4. Take a pregnancy test if needed
If you’re concerned about an unplanned pregnancy after unprotected sex, it’s typically best to wait about three weeks before taking a pregnancy test. This will give your body enough time to develop the hormone that pregnancy tests rely on. You can schedule an appointment to do a pregnancy test at Medical Services, or you can purchase an at-home test at any pharmacy or supermarket.
Finding out you are pregnant when you didn’t expect it can be a stressful experience. Deciding what you want to do about an unplanned pregnancy is a deeply personal experience, and everyone’s situation is different. Talking with your partner, a trusted friend or family member, a healthcare provider or a counselor can help you better understand your options and figure out what to do. Medical Services is here to provide accurate, non-judgmental information about your options and answer your questions. They also have mental health specialists on hand to help support you throughout the decision and appointment process.
5. Prepare for next time
While many of us have intentions to practice safer sex, it can be hard to do in the moment, especially if we don’t feel prepared. Here are some things you can do to feel more prepared and protected in the future.
If you need additional support, there are resources on campus that can help.
6. Connect with campus resources
Medical Services providers are here to support all CU Boulder students learn about their bodies and take care of their sexual and reproductive health. Services include health exams, birth control, gynecological services, HPV vaccines, HIV prevention, pregnancy testing, hormone therapy, infection treatment and more.
Students can schedule an in-person or telehealth appointment to get testing recommendations, review results or order STI tests from the lab. Drop-in testing is also available at the lab in Wardenburg Health Center.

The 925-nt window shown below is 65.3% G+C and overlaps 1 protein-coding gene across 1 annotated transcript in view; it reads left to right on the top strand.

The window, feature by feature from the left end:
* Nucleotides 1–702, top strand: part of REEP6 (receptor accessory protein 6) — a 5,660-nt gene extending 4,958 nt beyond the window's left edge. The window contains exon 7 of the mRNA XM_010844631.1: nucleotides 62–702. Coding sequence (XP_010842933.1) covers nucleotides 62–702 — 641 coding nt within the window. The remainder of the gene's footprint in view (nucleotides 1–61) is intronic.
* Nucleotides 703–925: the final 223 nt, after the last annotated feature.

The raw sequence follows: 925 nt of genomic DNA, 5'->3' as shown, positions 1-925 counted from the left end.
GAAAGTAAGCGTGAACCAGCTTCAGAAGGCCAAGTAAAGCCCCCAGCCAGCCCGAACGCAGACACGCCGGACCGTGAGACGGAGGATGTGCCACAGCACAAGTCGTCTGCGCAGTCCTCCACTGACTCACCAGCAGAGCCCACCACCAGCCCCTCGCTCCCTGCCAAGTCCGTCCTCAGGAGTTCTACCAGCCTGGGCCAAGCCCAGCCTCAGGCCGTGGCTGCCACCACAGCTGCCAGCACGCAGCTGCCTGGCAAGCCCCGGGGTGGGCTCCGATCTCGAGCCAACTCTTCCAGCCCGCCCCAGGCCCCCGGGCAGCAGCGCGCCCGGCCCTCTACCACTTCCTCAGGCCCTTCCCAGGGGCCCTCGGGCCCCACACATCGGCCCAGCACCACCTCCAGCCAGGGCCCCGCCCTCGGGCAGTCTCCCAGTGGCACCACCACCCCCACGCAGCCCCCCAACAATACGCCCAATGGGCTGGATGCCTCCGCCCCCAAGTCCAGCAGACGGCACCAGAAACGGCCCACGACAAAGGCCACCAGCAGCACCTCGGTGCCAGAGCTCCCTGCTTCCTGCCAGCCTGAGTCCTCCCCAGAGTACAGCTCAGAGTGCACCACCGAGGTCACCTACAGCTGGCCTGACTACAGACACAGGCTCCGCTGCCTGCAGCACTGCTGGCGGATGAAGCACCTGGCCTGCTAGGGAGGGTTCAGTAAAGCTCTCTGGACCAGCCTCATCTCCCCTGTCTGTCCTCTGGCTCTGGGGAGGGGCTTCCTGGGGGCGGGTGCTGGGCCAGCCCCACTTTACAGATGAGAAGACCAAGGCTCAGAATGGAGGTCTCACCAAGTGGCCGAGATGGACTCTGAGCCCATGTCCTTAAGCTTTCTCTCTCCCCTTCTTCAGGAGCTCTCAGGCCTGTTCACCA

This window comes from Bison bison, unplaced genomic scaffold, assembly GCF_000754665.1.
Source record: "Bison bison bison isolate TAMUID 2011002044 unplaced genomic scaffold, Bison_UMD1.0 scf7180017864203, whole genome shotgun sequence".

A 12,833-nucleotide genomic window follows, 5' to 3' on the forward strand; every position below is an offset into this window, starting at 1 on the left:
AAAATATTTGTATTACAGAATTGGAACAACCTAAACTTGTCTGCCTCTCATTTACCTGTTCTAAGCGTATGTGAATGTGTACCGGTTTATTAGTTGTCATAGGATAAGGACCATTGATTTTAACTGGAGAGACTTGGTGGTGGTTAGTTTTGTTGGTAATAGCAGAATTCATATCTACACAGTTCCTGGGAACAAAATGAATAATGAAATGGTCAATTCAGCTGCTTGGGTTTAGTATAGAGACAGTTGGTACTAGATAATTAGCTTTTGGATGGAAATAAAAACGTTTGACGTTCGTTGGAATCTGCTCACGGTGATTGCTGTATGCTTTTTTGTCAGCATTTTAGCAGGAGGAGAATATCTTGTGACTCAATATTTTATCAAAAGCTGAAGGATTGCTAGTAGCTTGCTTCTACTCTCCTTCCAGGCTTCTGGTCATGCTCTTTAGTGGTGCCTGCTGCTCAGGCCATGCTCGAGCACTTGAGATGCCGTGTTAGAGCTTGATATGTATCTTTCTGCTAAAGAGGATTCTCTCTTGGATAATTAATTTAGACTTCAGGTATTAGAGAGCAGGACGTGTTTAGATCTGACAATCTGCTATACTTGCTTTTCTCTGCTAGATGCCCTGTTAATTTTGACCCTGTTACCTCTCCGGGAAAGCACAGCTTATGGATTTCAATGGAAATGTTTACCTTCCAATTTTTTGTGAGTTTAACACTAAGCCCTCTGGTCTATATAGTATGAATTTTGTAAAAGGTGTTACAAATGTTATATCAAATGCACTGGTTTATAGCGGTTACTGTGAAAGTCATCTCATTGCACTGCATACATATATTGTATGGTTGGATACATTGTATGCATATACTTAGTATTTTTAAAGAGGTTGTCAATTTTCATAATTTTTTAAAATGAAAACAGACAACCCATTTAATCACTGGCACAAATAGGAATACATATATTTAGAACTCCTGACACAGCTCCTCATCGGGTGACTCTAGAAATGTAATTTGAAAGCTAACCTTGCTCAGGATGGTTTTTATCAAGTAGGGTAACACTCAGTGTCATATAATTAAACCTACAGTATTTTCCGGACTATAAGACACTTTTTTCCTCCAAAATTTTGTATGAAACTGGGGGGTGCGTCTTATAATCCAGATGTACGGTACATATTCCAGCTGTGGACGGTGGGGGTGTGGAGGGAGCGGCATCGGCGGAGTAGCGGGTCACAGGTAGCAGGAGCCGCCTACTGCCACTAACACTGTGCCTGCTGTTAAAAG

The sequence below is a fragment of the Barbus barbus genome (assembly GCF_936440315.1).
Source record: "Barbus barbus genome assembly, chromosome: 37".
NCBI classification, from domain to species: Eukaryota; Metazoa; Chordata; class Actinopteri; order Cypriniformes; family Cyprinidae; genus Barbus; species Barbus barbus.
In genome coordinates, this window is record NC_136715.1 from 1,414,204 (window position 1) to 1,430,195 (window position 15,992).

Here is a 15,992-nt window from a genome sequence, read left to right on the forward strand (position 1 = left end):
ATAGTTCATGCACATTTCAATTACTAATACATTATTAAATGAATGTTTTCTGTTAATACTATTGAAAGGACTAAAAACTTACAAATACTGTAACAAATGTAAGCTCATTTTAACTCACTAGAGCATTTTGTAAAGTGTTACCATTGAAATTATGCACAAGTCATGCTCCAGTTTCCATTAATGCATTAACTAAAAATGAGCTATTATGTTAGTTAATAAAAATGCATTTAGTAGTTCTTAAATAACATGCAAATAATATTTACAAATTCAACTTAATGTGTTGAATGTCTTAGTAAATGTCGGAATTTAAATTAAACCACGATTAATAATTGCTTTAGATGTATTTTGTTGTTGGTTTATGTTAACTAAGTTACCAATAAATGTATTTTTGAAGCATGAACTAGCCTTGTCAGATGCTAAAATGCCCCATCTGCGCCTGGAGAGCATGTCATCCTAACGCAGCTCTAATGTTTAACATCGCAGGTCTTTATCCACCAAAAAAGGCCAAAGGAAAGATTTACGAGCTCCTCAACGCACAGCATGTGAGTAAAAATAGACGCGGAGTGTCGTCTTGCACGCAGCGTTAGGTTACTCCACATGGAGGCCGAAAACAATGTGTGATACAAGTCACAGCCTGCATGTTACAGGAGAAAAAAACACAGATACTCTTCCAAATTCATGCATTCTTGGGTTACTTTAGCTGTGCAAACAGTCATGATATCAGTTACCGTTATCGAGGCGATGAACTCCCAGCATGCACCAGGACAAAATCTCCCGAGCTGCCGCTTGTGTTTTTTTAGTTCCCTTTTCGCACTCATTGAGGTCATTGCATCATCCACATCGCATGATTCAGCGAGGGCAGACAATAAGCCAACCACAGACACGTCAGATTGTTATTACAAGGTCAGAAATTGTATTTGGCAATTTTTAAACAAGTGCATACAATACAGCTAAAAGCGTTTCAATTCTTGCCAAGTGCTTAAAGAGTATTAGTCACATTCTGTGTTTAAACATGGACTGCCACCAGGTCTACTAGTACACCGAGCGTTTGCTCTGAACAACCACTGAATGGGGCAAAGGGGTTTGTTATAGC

Students living on campus can order a free Buff Box that includes supplies and information about safer sex, such as condoms, lube, finger cots, dental dams and tips for communicating with partners.
Students living off campus can stop by Wardenburg Health Center to pick up free safer sex supplies on the third floor in the Wellness Suite and on the first floor outside of the Sexual and Reproductive Health office.
Medical Services has licensed behavioral health professionals on staff to help you with everything from managing stress, getting connected with resources or finding ongoing mental health care. They are available to anyone who has an appointment at Medical Services and can be seen by request during your appointment.
The Apothecary Pharmacy at Wardenburg Health Center provides prescription medications and over-the-counter products, including emergency contraception, condoms, pregnancy tests and more.
OVA provides free and confidential information, consultation, support, advocacy and short-term, trauma-focused counseling services for students, grad students, faculty and staff who have experienced a traumatic, disturbing or life-disruptive event, including, but not limited to, sexual assault, intimate partner abuse and harassment.
Let’s Talk is a free service where CU Boulder students can check in for an informal, brief and confidential consultation with a counselor or psychiatrist. Let’s Talk provides a special hour on Tuesdays for sex and gender topics. This service is a great way to get connected with a mental health provider to talk through resources, get support and talk through your concerns.
Support for international students, staff and faculty
Individuals who have experienced certain crimes, such as sexual assault or domestic violence, may be eligible for U.S. immigration relief through the U visa or VAWA self-petition, regardless of their immigration status. Please speak with an immigration attorney or a non-profit organization that assists immigrants to learn more about the eligibility requirements, application process, and timeline. Learn more about free or low-cost legal immigration services.